Longarming – So You’re the Customer

Maybe you have no desire to own any kind of longarm but you do send your tops out to be quilted. What can you do to make sure everything goes smoothly? Remember, everyone is different – all of us longarmers are different, each and every quilt we do is different and each customer is different. The best thing you can do is work closely with your longarmer so these are merely suggestions that have worked for me.

When Finishing Your Top:

  1. Be sure your borders are applied properly and there are no wavy edges.
  2. Be sure all the threads are neatly trimmed. If you have a light fabric with a dark thread hanging, it may show through the top once it’s quilted.
  3. Be sure that the seams are pressed as neatly as possible. Big, chunky seam allowances can cause problems for the longarmer.
  4. Make sure your backing is square (not *square* but if the backing needs to be 60″ x 80″, make sure it isn’t 62″ x 81″ x 66″ x 84″.
  5. Make sure your backing is large enough. Some longarmers require an extra 3″ or 4″ on each side. This is for several reasons. If the backing isn’t square, we need a little extra fabric for trimming. We have to pin the backing to the leaders and then pin the top to hte backing. We need the backing to be larger so the machine clamps can hold the backing without bumping them when quilting the edges of the quilt.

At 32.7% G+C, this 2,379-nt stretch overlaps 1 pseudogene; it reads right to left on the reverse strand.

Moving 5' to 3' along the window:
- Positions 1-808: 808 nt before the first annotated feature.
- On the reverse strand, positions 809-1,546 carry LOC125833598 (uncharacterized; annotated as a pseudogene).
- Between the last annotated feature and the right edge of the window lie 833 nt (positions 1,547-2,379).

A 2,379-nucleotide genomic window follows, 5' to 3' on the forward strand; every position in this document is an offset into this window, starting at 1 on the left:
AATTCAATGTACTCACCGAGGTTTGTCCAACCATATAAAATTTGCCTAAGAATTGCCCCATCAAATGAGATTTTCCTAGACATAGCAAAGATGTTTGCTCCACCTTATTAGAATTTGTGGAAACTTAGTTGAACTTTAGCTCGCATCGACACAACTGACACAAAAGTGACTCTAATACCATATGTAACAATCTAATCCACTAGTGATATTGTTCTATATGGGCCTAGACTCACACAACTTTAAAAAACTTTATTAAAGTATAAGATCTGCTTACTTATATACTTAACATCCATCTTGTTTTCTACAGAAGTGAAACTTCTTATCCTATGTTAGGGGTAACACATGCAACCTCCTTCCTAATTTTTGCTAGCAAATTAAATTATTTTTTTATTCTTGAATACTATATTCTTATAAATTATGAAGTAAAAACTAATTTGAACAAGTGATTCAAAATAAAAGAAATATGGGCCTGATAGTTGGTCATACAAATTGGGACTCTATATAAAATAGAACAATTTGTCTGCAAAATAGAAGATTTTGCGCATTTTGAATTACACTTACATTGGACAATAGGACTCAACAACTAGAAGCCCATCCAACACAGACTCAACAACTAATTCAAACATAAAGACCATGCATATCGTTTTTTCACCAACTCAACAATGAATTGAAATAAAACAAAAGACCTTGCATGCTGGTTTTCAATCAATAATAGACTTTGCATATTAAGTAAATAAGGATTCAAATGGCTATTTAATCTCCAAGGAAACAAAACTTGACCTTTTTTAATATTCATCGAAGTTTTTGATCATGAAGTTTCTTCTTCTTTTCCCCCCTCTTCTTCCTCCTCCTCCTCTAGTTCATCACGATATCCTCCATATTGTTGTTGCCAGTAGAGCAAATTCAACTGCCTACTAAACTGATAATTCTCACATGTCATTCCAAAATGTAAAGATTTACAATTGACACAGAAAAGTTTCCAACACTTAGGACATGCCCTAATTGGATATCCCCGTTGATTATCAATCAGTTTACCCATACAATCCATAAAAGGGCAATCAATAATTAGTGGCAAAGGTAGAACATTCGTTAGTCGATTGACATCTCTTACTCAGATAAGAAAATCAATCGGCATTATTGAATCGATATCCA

6. If sending your own batting, make sure it’s large enough.
  7. If your top has a definite top or bottom (same for the backing) make sure it is marked and the longarmer knows.

How do you decide which longarmer to use?

  1. Find one whose style you like. As I’ve said, I am not an artsy quilter. If you want artsy type quilting, you do not want me. If you’re happy with feathers, stitch in the ditch, motif work, then I’m a quilter you could work with.
  2. Ask friends for recommendations. If you see a quilt someone else has had quilted and you just love the quilting, ask them who did it.
  3. If you’re looking for a quilter and have no recommendations, ask to see pictures of her work. Pictures will tell a lot but not the whole story. In pictures, you can’t always see if there are tension issues, or if the top or backing was stretched or if there were tucks in the backing. And you certainly can’t see from a picture if the quilter was easy to work with and did what she said she would do.
  4. When making the initial contact, ask specific questions that matter to you. Most longarmers who are experienced will be more than happy to answer your questions and will appreciate your asking. Things that may matter: